So you think now, there must be some way out of that. Perhaps there’s something ambitious and proud and wrong in aspiring to be enlightened or compassionate. Perhaps there’s a great dose of spiritual pride in that I, by my efforts, could make myself into a Buddha or a saint. And therefore, perhaps the thing to do is to try to eliminate all desire, not only the desire for worldly success, but likewise the desire for spiritual success. For the Buddha proposed that desire was the root of suffering and therefore suggested to his arhats that if they eliminated desire or clinging, they might cease from suffering. But you must realize that the circle of teachings of the Buddha are not doctrines in the sense that the Jews and Christians and the Muslims have doctrines. They are proposals. They are the opening steps in a dialogue and if you go away and try not to desire in any way, you will very quickly discover that you are desiring not to desire.

And so we very rapidly come to a situation where you discover that with regard to your own transformation, everything you try to do about it doesn’t work. It may have some sort of temporary success to make you feel better, but again and again we come back to the same old gnawing problem and that is why people interested in spiritual things tend to move from one sect to another, from one teacher to another, always hoping that they will meet one who has the answer. Of course, then there are many teachers who say, indeed, there is nothing you can do and therefore you have to practice non-doing as the Taoist call it wu wei, non-striving.

But then you find in turn that it’s extraordinarily difficult not to strive. It’s like trying not to think of a green elephant and immediately you think of it. And so you come to the dismal conclusion that you can neither achieve what you want to achieve, that is to say liberation from the alternation of the opposites by striving, nor can you achieve it by not striving. And thereby you have learned that you cannot concentrate on purpose. It’s like trying to be unselfconscious on purpose or to be genuine on purpose or to love on purpose, when you say I ought to love, well that puts you in a double bind. And we say to the person, well he’s trained himself to be deliberately unselfconscious or he has very disciplined spontaneity. What we were looking for was somebody whose spontaneity was genuine so that the scaffolding didn’t show. And we believe that there are such people like children, but they don’t know how interesting they are. And when they find out, they become brats.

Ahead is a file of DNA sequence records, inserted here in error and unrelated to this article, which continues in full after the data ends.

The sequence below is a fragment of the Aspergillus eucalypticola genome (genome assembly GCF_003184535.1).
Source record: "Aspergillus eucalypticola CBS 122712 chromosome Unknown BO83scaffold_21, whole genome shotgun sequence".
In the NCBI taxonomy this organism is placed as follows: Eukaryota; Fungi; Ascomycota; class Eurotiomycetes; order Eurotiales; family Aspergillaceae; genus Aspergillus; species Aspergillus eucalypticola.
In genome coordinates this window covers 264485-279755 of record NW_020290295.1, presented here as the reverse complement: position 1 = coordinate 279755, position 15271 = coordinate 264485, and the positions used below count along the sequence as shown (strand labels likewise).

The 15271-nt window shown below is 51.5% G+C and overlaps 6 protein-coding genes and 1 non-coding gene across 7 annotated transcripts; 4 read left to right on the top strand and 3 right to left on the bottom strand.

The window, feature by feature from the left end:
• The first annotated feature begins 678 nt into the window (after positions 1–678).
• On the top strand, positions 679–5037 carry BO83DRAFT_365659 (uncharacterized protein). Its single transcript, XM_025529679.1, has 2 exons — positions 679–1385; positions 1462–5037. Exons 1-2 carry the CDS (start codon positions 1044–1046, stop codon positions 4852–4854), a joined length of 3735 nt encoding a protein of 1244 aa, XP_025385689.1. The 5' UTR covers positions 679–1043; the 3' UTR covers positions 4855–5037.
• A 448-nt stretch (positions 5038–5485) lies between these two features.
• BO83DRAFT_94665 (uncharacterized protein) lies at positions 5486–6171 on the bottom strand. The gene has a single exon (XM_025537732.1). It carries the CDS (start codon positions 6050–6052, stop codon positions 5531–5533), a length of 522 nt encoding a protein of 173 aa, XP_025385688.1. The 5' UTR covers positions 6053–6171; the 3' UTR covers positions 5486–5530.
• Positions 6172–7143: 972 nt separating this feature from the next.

You have been listening to Alan Watts from the Spoken Word Library of the Electronic University. For copies of this and other Alan Watts programs, please go to on the World Wide Web or call us toll free at 1-800-W-O-WATTS. That’s or 1-800-W-O-W-A-T-T-S. The Watts website features free audio downloads, program lists, and information on Watts life and works. Once again, that’s or 1-800-W-O-WATTS.

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Tien Giang Tran said...

Hi AJ!

I have some questions about San Francisco I want to ask you:
What is it that makes San Francisco so special? What is the most important we ought to know about the city?
Geography historical: What kind of society is San Francisco today? What was the original?

I will be very grategul if you help me to answer some of them. :)

A lot of thanks.


Alan Watts: Seriously, it is really difficult to understand the text. I just don't get it. :(

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reynaldo bosquê said...

Hello Aj,

Congratulations for one more fantastic podcast... you are doing an excellent work.

Many thanks


Yusuf said...

Hi everybody

I cant listen this podcast.
Is there a problem ?

reynaldo bosquê said...


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Yusuf said...

Thanks :)

Marisa Florenzano said...

Hi,AJ. I'm waiting for the 3rd and 4th part of Spiritual Authority. When does it come? I like these podcast very much